Imagine today if all the bike brands would sell and go direct. Who would service and who would maintain all those bikes? Would you think everybody does it in the garage? I don’t think so. The market needs service points. It needs repair points. It needs selling points. I have a strong belief that brands will, of course, go to B2B, B2C. That means the dealer or the consumer, he can choose his bike. He can maybe reserve his bike. He can pay his bike. He needs a contact point. I think the dealers today are heavily focused on sales and servicing. In the future, it’s going to be more, let’s say, a showcase, but also servicing rather than maybe a sales place because more and more consumers, go to check what they want on the internet and then they go in to do the purchase either on the Internet or go to the dealer. The dealer shows what’s possible. The customer can test the bike there, the customer needs a strong service point. That’s why we strongly believe also in the future in having dealers.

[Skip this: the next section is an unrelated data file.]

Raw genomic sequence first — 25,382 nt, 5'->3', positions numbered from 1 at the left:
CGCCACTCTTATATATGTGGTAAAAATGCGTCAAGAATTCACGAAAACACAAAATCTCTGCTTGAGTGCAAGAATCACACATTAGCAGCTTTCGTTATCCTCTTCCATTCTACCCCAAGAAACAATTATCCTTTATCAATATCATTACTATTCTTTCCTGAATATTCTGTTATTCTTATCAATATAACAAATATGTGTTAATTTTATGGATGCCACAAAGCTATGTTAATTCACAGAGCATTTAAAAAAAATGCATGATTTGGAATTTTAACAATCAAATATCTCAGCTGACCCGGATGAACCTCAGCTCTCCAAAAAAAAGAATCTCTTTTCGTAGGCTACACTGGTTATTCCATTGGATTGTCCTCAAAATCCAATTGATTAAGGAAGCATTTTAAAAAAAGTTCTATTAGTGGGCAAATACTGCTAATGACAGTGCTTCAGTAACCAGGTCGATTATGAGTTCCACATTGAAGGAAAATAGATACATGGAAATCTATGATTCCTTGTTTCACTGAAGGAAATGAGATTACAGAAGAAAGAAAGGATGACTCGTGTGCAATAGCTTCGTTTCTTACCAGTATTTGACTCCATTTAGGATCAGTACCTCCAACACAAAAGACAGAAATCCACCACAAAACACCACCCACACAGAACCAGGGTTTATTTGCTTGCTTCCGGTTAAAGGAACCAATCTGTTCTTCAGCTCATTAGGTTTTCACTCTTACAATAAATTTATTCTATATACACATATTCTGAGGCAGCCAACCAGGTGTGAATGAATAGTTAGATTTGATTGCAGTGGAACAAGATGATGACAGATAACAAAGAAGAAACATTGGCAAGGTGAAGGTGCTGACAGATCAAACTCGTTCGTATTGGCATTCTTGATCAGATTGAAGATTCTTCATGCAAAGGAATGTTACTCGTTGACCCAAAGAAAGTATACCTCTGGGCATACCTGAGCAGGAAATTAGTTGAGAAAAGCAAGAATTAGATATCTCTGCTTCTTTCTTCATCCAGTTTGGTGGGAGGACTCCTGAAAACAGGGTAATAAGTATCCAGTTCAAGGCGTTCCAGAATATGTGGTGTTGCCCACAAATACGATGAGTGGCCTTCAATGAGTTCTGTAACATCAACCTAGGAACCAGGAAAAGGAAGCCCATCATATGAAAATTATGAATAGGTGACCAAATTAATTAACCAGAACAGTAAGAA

Does that imply a change in the current dealer relation that I think you have? It sounds like the dealers will have to be much closer to the brand and much more focused than they are today?
Yes, it could likely be that the dealer goes from two, three, four brands maybe to two brands, but they have more focus on those brands. At least this is what we say. We don’t believe in the mono brands or in the mono stores. We don’t believe in this model because the consumer has to have a certain choice of course, and there is always the possibility that one company cannot deliver as good as the dealer would like to. The same is true for the consumer. When you go into a shop, you want to have a certain choice. I believe a good model is two brands and maybe with some niche products from other brands too. Then really focusing on those two brands and working closely with the brands, they do the job of selling the bikes to the consumer. That means telling them what the bike can do, what is the advantage? They can do comparisons. I really believe the consumer takes the information from the web, but he realizes the purchase and the service at the dealer point.